Grit change

Michael Ignatieff had to go.
There was no other option. He ran a good campaign, he did better on the hustings than anyone expected, he impressed Liberals from coast to coast.
But Canadians weren’t impressed, at any point. From the start, they were unenthusiastic about the former Harvard professor. Liberal lefties thought he was too right wing; Liberal veterans thought he wasn’t ever a politician.
And Canadians didn’t like him.
The multimillion-dollar Conservative attack-ad campaigns didn’t help matters, of course. Those ads were designed to define the new Liberal leader before he could define himself, and they worked. (If there is any comfort for dispirited Libs this morning, it is that the main beneficiary of those attack ads wasn’t the Conservative leader who approved them — it was the NDP leader.)
So, are any Liberals in shock this morning? Not all of us.
Despite what you may read elsewhere, take it from this chastened Grit: The reality of the Liberal Party’s humiliating defeat didn’t actually become known last night, after the polls closed.
Among many Liberals, it was known the party was heading for a crushing loss for about three weeks. In the past week, however, the bad news got even worse. It came into sharp focus when I got a call from a senior member of Ignatieff’s team of advisors.
“We’ve got a lot of rebuilding to do, but I don’t think it will involve Ignatieff,” this Grit said. “The leader is going to lose his seat.”
And he did. Politics is a cruel business, and Ignatieff knew that when he sought the top job. So that’s that.
But Ignatieff’s departure alone won’t solve the Liberal Party’s many problems. It is unfair to blame Ignatieff for everything that went wrong.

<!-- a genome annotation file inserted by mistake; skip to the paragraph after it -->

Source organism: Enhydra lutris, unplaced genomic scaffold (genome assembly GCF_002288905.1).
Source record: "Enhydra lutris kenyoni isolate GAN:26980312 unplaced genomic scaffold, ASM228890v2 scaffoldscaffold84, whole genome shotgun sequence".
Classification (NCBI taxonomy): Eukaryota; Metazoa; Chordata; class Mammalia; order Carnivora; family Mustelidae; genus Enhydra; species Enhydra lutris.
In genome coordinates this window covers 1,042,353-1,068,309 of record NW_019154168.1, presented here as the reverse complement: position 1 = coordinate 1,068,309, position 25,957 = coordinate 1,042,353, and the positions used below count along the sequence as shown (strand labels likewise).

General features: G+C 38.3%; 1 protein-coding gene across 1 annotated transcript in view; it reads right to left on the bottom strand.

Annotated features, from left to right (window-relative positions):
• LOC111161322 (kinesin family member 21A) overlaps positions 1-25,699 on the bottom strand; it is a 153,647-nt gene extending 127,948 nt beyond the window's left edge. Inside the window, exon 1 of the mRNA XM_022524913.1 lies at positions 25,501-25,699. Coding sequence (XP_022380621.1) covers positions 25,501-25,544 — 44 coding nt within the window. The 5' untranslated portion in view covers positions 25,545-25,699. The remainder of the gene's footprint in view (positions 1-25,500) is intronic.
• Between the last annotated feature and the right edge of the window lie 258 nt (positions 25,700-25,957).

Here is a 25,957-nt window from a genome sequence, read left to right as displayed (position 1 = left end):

The Liberal caucus needs new blood. In many cases, Grit MPs have represented their ridings (well) for decades. But we need new blood. We need new ideas, new passions, new people.
We need to get much better at raising money — after all, it was a Liberal government that ushered in the changes to the way federal political fundraising was done. And that’s not all: The Liberal Party itself needs to become a true federation, and not just a loose coalition of regional fiefdoms.
Better election readiness. Better policy-making. Better unity. And — most of all — a better understanding of all of modern Canada, and not just the urban enclaves where the party still has some strength. All of those things are needed if the Liberal Party of Canada is ever again to be relevant to Canadians.
As I watched Michael Ignatieff from the Sun News TV studio Monday night, I felt sad for him. He isn’t a bad guy. He isn’t what those Conservative ads said he was. In the brief period I worked for him, I thought he was a smart man, one with lots of ideas, and a drive to serve his country.
But none of that came across on TV. And Canadians, as I say, never felt comfortable with him.
I wish him luck in whatever he does next. Liberals, too, I wish luck. We have a big, big job ahead of us.
I’m confident we’re going to get that job done.


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